At the end of the 1986 box-office hit, Maverick takes on a half-dozen MIG fighters. Four go down in flames. Two high-tail it for home. But it wasn’t the hot shot Navy pilot’s ego that carried the day. It was his ride: the then-state-of-the-art F-14 Tomcat.
Though the film was pure Hollywood, the hardware was real . . .
Dave Baranek, a real Top Gun, flew enemy MIGs in the movie. His memoir, “Top Gun Days,” recalls that the F-14?s “trump card” was the AIM-54 Phoenix missile.
“We could launch at a target 100 miles away,” he wrote. “Only F-14s carried the Phoenix missile, and no other missile in the world approached its performance.” The plane, the man, and the missile were an unbeatable team. That was then. Top Gun marks its 25th anniversary. Much has changed.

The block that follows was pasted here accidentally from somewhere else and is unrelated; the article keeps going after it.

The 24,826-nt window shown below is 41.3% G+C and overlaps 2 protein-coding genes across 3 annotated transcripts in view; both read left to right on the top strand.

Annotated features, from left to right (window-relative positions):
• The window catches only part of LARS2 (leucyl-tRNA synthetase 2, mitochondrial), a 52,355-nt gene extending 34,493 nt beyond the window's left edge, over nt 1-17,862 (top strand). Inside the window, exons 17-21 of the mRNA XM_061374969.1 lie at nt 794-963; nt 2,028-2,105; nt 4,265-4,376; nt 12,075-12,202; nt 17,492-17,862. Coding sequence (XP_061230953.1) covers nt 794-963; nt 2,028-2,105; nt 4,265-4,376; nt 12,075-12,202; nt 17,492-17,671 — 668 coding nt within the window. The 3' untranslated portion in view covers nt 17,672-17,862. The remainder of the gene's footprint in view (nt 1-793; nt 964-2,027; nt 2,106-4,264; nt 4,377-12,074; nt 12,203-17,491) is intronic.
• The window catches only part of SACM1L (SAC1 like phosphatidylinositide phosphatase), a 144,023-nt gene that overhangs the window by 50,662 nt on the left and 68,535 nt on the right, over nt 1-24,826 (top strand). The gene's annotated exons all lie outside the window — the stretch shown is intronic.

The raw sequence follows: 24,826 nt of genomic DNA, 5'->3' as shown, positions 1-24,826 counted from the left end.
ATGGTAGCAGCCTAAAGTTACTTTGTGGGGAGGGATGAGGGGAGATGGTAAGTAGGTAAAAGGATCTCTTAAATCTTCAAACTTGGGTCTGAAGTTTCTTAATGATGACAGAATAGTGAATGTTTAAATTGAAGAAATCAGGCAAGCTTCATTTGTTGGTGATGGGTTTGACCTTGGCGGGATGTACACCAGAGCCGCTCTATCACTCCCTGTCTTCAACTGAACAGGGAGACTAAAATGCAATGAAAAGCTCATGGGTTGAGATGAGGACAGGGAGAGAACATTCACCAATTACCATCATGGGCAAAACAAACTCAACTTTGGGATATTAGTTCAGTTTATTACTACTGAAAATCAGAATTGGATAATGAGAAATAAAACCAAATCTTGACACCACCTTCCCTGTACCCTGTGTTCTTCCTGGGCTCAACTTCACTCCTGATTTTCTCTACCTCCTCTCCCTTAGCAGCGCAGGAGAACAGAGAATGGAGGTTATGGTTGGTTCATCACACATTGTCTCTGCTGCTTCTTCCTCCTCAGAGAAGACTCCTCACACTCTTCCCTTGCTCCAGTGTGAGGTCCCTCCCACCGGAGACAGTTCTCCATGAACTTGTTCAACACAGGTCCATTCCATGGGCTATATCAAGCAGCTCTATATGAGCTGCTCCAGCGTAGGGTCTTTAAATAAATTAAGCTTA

The F-14 fleet, first fielded in 1974, has been retired. Maverick’s carrier, USS Enterprise, is now 50 years old. The Navy is seriously thinking about decommissioning it.
Of course, the Navy and the other services have lots of equipment almost as old, just as old, or even older. Much of it has seen a lot of active service throughout the long war, and that kind of wear and tear makes America’s aging arsenal seem even older.
That aging arsenal underscores why saving money by cutting back on defense spending is dangerous to our military — and our national defense. Carafano writes:
To protect our nation, the best way to save money is to invest in the future — not just repairing our worn and depleted arsenal, but modernizing our arsenal so we can retain our edge in future combat. Stop investing in the military today, and there will be no more Top Guns tomorrow.
Read more in The Washington Examiner.
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